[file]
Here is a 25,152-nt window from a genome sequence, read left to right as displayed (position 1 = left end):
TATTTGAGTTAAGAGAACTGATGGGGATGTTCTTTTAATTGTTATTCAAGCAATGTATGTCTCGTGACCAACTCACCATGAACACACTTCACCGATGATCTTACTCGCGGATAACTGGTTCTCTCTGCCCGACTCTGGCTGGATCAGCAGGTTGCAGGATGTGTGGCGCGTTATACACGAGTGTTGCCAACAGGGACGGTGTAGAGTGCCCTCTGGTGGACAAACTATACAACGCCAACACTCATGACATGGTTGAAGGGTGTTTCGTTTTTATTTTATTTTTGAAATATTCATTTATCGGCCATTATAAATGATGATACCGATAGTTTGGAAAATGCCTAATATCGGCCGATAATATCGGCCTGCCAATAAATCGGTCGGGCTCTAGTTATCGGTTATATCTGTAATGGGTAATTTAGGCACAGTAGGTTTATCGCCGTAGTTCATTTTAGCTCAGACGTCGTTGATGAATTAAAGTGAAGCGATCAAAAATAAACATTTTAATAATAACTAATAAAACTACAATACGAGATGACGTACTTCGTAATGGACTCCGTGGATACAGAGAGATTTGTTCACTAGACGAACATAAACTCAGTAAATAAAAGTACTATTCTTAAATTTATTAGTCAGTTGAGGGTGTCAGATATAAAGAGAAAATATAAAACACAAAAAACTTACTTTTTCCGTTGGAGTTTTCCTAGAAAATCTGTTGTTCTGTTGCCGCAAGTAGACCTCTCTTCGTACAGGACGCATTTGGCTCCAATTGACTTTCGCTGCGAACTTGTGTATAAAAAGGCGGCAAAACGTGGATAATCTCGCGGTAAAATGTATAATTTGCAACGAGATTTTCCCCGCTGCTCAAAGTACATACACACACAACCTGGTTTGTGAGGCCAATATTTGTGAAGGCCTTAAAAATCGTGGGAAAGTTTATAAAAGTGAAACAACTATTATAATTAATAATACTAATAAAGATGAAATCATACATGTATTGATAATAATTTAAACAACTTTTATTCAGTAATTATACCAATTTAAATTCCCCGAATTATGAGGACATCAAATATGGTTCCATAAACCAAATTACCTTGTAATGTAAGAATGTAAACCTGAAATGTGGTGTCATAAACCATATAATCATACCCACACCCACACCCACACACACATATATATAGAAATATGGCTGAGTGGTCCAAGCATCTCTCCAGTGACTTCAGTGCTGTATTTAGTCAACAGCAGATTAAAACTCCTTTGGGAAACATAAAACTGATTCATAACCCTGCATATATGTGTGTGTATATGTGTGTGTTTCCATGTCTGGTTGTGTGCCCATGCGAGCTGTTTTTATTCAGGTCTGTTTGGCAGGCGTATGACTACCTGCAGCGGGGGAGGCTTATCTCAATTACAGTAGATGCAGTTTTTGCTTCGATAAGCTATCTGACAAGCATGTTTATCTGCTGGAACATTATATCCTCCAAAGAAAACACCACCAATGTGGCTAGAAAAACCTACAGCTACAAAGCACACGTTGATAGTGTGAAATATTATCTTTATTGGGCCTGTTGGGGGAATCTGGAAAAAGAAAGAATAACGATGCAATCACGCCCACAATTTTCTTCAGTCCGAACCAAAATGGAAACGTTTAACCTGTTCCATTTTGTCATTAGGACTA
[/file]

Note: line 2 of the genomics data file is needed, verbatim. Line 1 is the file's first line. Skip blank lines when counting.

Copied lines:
TATTTGAGTTAAGAGAACTGATGGGGATGTTCTTTTAATTGTTATTCAAGCAATGTATGTCTCGTGACCAACTCACCATGAACACACTTCACCGATGATCTTACTCGCGGATAACTGGTTCTCTCTGCCCGACTCTGGCTGGATCAGCAGGTTGCAGGATGTGTGGCGCGTTATACACGAGTGTTGCCAACAGGGACGGTGTAGAGTGCCCTCTGGTGGACAAACTATACAACGCCAACACTCATGACATGGTTGAAGGGTGTTTCGTTTTTATTTTATTTTTGAAATATTCATTTATCGGCCATTATAAATGATGATACCGATAGTTTGGAAAATGCCTAATATCGGCCGATAATATCGGCCTGCCAATAAATCGGTCGGGCTCTAGTTATCGGTTATATCTGTAATGGGTAATTTAGGCACAGTAGGTTTATCGCCGTAGTTCATTTTAGCTCAGACGTCGTTGATGAATTAAAGTGAAGCGATCAAAAATAAACATTTTAATAATAACTAATAAAACTACAATACGAGATGACGTACTTCGTAATGGACTCCGTGGATACAGAGAGATTTGTTCACTAGACGAACATAAACTCAGTAAATAAAAGTACTATTCTTAAATTTATTAGTCAGTTGAGGGTGTCAGATATAAAGAGAAAATATAAAACACAAAAAACTTACTTTTTCCGTTGGAGTTTTCCTAGAAAATCTGTTGTTCTGTTGCCGCAAGTAGACCTCTCTTCGTACAGGACGCATTTGGCTCCAATTGACTTTCGCTGCGAACTTGTGTATAAAAAGGCGGCAAAACGTGGATAATCTCGCGGTAAAATGTATAATTTGCAACGAGATTTTCCCCGCTGCTCAAAGTACATACACACACAACCTGGTTTGTGAGGCCAATATTTGTGAAGGCCTTAAAAATCGTGGGAAAGTTTATAAAAGTGAAACAACTATTATAATTAATAATACTAATAAAGATGAAATCATACATGTATTGATAATAATTTAAACAACTTTTATTCAGTAATTATACCAATTTAAATTCCCCGAATTATGAGGACATCAAATATGGTTCCATAAACCAAATTACCTTGTAATGTAAGAATGTAAACCTGAAATGTGGTGTCATAAACCATATAATCATACCCACACCCACACCCACACACACATATATATAGAAATATGGCTGAGTGGTCCAAGCATCTCTCCAGTGACTTCAGTGCTGTATTTAGTCAACAGCAGATTAAAACTCCTTTGGGAAACATAAAACTGATTCATAACCCTGCATATATGTGTGTGTATATGTGTGTGTTTCCATGTCTGGTTGTGTGCCCATGCGAGCTGTTTTTATTCAGGTCTGTTTGGCAGGCGTATGACTACCTGCAGCGGGGGAGGCTTATCTCAATTACAGTAGATGCAGTTTTTGCTTCGATAAGCTATCTGACAAGCATGTTTATCTGCTGGAACATTATATCCTCCAAAGAAAACACCACCAATGTGGCTAGAAAAACCTACAGCTACAAAGCACACGTTGATAGTGTGAAATATTATCTTTATTGGGCCTGTTGGGGGAATCTGGAAAAAGAAAGAATAACGATGCAATCACGCCCACAATTTTCTTCAGTCCGAACCAAAATGGAAACGTTTAACCTGTTCCATTTTGTCATTAGGACTA